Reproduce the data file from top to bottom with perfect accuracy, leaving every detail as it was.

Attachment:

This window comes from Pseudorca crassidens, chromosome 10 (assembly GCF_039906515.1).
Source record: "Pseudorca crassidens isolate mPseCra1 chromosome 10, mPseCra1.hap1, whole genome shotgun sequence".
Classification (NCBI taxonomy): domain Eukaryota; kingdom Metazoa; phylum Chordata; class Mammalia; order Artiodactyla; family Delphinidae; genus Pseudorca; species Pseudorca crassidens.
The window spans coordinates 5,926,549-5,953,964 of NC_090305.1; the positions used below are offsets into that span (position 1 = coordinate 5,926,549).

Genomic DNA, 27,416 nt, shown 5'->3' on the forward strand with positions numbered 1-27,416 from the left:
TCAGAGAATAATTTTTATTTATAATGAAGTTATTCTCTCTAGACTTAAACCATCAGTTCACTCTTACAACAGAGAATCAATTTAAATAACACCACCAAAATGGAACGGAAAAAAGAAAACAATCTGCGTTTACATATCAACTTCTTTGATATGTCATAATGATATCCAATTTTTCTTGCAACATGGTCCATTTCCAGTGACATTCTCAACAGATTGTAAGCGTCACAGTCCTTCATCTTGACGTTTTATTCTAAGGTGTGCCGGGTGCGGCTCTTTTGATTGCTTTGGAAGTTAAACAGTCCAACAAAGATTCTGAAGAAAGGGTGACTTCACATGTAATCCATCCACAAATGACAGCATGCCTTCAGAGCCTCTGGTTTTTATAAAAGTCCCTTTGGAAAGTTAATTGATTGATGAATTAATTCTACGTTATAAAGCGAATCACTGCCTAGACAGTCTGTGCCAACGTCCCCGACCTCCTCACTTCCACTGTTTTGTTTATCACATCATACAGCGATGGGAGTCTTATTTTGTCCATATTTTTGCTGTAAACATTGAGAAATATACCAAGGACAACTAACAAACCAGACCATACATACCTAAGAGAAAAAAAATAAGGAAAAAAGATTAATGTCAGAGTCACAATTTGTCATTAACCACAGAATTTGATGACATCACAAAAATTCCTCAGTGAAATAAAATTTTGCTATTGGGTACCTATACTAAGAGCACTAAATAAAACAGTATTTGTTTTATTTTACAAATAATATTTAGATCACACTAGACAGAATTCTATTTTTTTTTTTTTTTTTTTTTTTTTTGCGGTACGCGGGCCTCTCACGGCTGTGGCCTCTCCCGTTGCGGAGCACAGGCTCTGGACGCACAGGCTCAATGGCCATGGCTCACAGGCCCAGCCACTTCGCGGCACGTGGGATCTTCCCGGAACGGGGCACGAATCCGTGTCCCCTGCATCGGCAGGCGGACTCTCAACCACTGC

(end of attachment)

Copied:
This window comes from Pseudorca crassidens, chromosome 10 (assembly GCF_039906515.1).
Source record: "Pseudorca crassidens isolate mPseCra1 chromosome 10, mPseCra1.hap1, whole genome shotgun sequence".
Classification (NCBI taxonomy): domain Eukaryota; kingdom Metazoa; phylum Chordata; class Mammalia; order Artiodactyla; family Delphinidae; genus Pseudorca; species Pseudorca crassidens.
The window spans coordinates 5,926,549-5,953,964 of NC_090305.1; the positions used below are offsets into that span (position 1 = coordinate 5,926,549).

Genomic DNA, 27,416 nt, shown 5'->3' on the forward strand with positions numbered 1-27,416 from the left:
TCAGAGAATAATTTTTATTTATAATGAAGTTATTCTCTCTAGACTTAAACCATCAGTTCACTCTTACAACAGAGAATCAATTTAAATAACACCACCAAAATGGAACGGAAAAAAGAAAACAATCTGCGTTTACATATCAACTTCTTTGATATGTCATAATGATATCCAATTTTTCTTGCAACATGGTCCATTTCCAGTGACATTCTCAACAGATTGTAAGCGTCACAGTCCTTCATCTTGACGTTTTATTCTAAGGTGTGCCGGGTGCGGCTCTTTTGATTGCTTTGGAAGTTAAACAGTCCAACAAAGATTCTGAAGAAAGGGTGACTTCACATGTAATCCATCCACAAATGACAGCATGCCTTCAGAGCCTCTGGTTTTTATAAAAGTCCCTTTGGAAAGTTAATTGATTGATGAATTAATTCTACGTTATAAAGCGAATCACTGCCTAGACAGTCTGTGCCAACGTCCCCGACCTCCTCACTTCCACTGTTTTGTTTATCACATCATACAGCGATGGGAGTCTTATTTTGTCCATATTTTTGCTGTAAACATTGAGAAATATACCAAGGACAACTAACAAACCAGACCATACATACCTAAGAGAAAAAAAATAAGGAAAAAAGATTAATGTCAGAGTCACAATTTGTCATTAACCACAGAATTTGATGACATCACAAAAATTCCTCAGTGAAATAAAATTTTGCTATTGGGTACCTATACTAAGAGCACTAAATAAAACAGTATTTGTTTTATTTTACAAATAATATTTAGATCACACTAGACAGAATTCTATTTTTTTTTTTTTTTTTTTTTTTTTTGCGGTACGCGGGCCTCTCACGGCTGTGGCCTCTCCCGTTGCGGAGCACAGGCTCTGGACGCACAGGCTCAATGGCCATGGCTCACAGGCCCAGCCACTTCGCGGCACGTGGGATCTTCCCGGAACGGGGCACGAATCCGTGTCCCCTGCATCGGCAGGCGGACTCTCAACCACTGC